In appearing to canonize Abiola, Buhari is also working to cut the ground under Obasanjo and neutralize the threat that the disenchanted man poses to his re-election. Buhari wants to be seen as settling the historical debt Obasanjo and his successors refused to pay. Buhari views this riposte idea as capable of incommoding Obasanjo’s attempt to rally a viable opposition against his re-election. The credit he would win off Obasanjo’s failure to honour MKO would translate to an inverse discredit of the overweening kingmaker.

 

There is no discernable good faith in Buhari’s proclamation of the Abiola memorial. His declaration was driven by raw political calculus. His tribute is a hollow exercise forced by fear of loss of power. His strange discovery of Abiola is a phony epiphany. It is a clever bid to create an election magic wand for himself.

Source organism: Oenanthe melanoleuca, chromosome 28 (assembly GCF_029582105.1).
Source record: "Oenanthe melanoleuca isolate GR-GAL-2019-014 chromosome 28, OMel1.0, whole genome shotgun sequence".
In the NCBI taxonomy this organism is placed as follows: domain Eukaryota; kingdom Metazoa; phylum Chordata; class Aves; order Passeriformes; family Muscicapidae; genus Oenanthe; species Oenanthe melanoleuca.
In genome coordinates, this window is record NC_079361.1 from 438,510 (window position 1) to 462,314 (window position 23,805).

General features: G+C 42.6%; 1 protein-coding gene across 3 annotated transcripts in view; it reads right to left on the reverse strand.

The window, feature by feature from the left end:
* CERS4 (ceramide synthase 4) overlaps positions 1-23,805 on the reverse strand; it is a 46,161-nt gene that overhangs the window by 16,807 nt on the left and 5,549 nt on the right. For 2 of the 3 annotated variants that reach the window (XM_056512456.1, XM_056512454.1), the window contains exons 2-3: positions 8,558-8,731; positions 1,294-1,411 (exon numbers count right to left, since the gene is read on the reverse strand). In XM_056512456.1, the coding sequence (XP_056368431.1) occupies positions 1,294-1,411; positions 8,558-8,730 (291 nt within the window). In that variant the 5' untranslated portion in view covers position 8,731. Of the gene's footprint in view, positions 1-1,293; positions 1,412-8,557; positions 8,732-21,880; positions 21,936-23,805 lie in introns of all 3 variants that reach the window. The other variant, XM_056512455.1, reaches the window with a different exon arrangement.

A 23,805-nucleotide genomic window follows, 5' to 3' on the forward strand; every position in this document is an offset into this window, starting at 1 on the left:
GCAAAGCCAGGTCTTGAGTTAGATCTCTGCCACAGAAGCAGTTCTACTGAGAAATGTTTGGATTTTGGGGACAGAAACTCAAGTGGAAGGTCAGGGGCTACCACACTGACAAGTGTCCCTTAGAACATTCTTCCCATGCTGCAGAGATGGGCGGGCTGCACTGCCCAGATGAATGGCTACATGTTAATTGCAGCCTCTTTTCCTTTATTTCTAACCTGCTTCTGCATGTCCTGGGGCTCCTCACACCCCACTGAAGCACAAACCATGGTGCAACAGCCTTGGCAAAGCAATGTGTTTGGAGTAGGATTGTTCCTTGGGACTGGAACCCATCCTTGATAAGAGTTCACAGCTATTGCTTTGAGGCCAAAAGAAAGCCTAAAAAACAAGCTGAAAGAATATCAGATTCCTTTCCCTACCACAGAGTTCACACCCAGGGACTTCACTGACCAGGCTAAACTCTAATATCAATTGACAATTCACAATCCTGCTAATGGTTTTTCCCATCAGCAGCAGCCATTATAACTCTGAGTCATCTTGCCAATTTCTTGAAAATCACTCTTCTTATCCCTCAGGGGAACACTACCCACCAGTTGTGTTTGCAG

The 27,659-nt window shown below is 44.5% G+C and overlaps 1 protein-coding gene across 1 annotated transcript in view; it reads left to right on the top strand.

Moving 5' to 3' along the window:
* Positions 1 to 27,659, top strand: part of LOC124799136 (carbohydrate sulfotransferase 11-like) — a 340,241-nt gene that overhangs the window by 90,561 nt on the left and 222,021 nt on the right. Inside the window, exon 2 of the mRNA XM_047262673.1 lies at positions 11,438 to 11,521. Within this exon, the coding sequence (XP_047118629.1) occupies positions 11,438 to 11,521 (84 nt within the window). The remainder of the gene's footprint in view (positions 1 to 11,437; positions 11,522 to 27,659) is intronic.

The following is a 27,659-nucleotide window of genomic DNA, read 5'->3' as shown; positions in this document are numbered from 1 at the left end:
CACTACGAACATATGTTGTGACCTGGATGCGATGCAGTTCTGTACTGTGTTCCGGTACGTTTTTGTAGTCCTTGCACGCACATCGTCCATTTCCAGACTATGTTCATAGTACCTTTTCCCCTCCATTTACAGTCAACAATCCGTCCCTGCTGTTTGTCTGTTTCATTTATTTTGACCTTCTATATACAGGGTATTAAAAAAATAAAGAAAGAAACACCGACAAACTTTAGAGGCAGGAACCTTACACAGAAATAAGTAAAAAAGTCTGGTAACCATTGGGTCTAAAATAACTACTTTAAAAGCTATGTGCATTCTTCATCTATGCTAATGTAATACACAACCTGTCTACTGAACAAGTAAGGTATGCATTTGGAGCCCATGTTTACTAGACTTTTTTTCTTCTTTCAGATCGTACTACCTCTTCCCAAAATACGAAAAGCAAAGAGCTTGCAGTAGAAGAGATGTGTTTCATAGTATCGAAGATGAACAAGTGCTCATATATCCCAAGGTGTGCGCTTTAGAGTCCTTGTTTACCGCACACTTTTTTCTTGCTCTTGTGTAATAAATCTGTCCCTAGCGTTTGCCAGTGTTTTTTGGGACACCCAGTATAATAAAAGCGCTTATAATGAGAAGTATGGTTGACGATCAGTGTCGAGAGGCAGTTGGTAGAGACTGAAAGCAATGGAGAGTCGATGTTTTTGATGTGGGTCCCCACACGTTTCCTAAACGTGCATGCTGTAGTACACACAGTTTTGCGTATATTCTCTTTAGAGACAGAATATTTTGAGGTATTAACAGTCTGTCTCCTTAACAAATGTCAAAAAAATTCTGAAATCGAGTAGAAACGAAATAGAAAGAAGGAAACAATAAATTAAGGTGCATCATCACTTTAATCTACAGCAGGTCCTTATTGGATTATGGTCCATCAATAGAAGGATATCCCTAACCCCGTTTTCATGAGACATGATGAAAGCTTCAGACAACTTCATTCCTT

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Buhari’s offer of posthumous titles of Grand Commander of the Federal Republic (GCFR) to Abiola and Grand Commander of the Niger to Gani does not resemble honour in substance. If anything, it is a self-serving gesture, shorn of respect to the men in question. Buhari wants to use Abiola and Gani as body shield against electoral defeat.

You don’t withhold honour from the dead until you are confronted with a selfish need to make a show of honouring the dead. You don’t disturb the souls of those resting in peace for political capital. You don’t take to necromantic charm offensive just to boost your voter appeal.